If words were bullets, there would have been casualties at opposite ends of the Volusia County Council dais Sept. 6.
The County Council meeting included a verbal battle between two members, Ben Johnson and Heather Post.
The pair wrangled over whether Post had improperly carried a firearm. The dialogue became fierce and personal.
“This place is a circus,” Post concluded in her final shot on the matter.
Reports and rumors of the incident, in which Post suffered a severe leg injury, have circulated for weeks. Speculation was made about whether she had a gun inside the Council Chambers — where no one except law-enforcement officers may be legally armed — but Post said she carried her firearm, with a permit, only outside the chambers.
Anyone with a concealed-weapons permit may go armed into the Thomas C. Kelly County Administration Center and its other offices and public spaces, but not inside the Council Chambers.
“I don’t know if it’s true or not,” former County Council candidate Sherrise Boyd said during the morning round of public comment. “The public has a right to know.”
On April 5, Post attended a County Council meeting. The meeting broke for lunch, and Post didn’t return after the break.
Apparently, during the break, Post was on her way to the county manager’s office and fell, injuring both legs. When she injured herself, Post was carrying a purse in which she kept a pistol. Her critics say the gun fell out of the purse, but she denies it.
“I fell down the stairs, the flight of stairs directly outside the county manager’s office,” Post said. “Anyone that comes up to the county manager’s office in the lobby is allowed to carry if you have a concealed-weapons permit. That is an absolutely legal area to carry. And that’s where I was carrying. So there was nothing illegal about that in any way.”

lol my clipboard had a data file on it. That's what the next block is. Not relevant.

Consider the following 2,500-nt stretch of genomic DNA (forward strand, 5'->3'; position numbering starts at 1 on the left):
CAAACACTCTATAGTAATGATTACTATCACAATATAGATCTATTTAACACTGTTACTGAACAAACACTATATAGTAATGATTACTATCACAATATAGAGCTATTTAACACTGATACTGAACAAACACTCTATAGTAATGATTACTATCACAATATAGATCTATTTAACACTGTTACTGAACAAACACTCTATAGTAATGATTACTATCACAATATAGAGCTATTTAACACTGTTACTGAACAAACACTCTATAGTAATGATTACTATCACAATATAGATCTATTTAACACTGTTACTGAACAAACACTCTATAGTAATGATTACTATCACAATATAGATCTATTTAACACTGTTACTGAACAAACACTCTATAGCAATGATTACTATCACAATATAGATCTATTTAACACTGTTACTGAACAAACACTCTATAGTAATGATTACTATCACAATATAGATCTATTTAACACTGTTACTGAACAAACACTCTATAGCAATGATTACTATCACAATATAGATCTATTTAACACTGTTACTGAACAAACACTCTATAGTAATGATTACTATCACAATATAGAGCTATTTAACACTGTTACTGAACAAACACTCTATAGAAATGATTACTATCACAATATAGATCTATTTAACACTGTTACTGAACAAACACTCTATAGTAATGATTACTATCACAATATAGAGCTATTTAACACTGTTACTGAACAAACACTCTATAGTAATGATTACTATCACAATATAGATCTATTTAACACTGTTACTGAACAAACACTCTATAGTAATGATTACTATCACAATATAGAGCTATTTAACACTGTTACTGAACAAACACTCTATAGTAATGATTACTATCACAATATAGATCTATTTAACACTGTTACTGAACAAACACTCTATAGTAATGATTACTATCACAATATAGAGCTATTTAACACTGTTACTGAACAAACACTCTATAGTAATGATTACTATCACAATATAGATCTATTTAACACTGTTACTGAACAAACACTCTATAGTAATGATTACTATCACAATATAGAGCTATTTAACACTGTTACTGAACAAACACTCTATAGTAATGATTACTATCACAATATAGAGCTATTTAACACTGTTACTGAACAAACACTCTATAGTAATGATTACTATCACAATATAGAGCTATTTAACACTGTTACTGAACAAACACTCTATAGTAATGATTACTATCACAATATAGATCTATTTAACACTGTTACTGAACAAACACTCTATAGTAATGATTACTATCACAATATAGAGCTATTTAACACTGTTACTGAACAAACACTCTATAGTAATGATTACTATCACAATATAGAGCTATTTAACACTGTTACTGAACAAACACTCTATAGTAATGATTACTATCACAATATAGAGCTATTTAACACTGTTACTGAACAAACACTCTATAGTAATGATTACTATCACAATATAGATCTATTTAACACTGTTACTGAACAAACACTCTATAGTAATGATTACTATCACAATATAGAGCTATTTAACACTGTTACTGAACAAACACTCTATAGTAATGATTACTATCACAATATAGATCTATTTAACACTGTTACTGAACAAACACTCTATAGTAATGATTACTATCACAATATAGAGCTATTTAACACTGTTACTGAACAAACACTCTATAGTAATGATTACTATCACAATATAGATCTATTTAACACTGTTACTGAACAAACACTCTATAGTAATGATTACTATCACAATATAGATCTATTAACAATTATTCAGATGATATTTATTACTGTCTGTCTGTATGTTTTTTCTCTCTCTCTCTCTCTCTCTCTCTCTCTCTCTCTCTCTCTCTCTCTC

“No one knew I had a weapon in my purse,” Post told The Beacon later. “At no time did I have a gun that was not secure.”
As for the claims that she had a gun inside the meeting room, Post said, “There was no firearm in the chambers.”
She also noted she has a state permit to carry a concealed weapon.
In any case, Wendell Dallarosa, a private citizen who watches the county government, called upon the council to order a “fair investigation” of the incident.
Given the questions raised about Post and her gun, Post asked County Manager George Recktenwald to ask Public Protection Director Mark Swanson to inform the council what he had learned about the incident.
“No EMS [Emergency Medical Services] personnel reported touching any gun,” Recktenwald said during a later round of debate.
“By the way, I did not fall in the chamber; it was in another part of the building,” Post said. “I hope that we can quash this.”
“They did do drug tests at the hospital, and I wasn’t drunk. I wasn’t on any type of drugs. I fell on a flight of steps,” Post said.
Post said, after the fall, she handed off her firearm to a law-enforcement officer.
“I was absolutely responsible in handing it over — even in my pain and what was going on — in my training, my extensive training in firearms, I had the foresight to call over Mark Flowers, the director of corrections, who is a law-enforcement officer, and specifically told him, ‘Hey, I have this. I’m going to give it to you,’ and he took possession of it,” Post said. “I think that was the right thing to do. I think that George and Mark would agree on that.”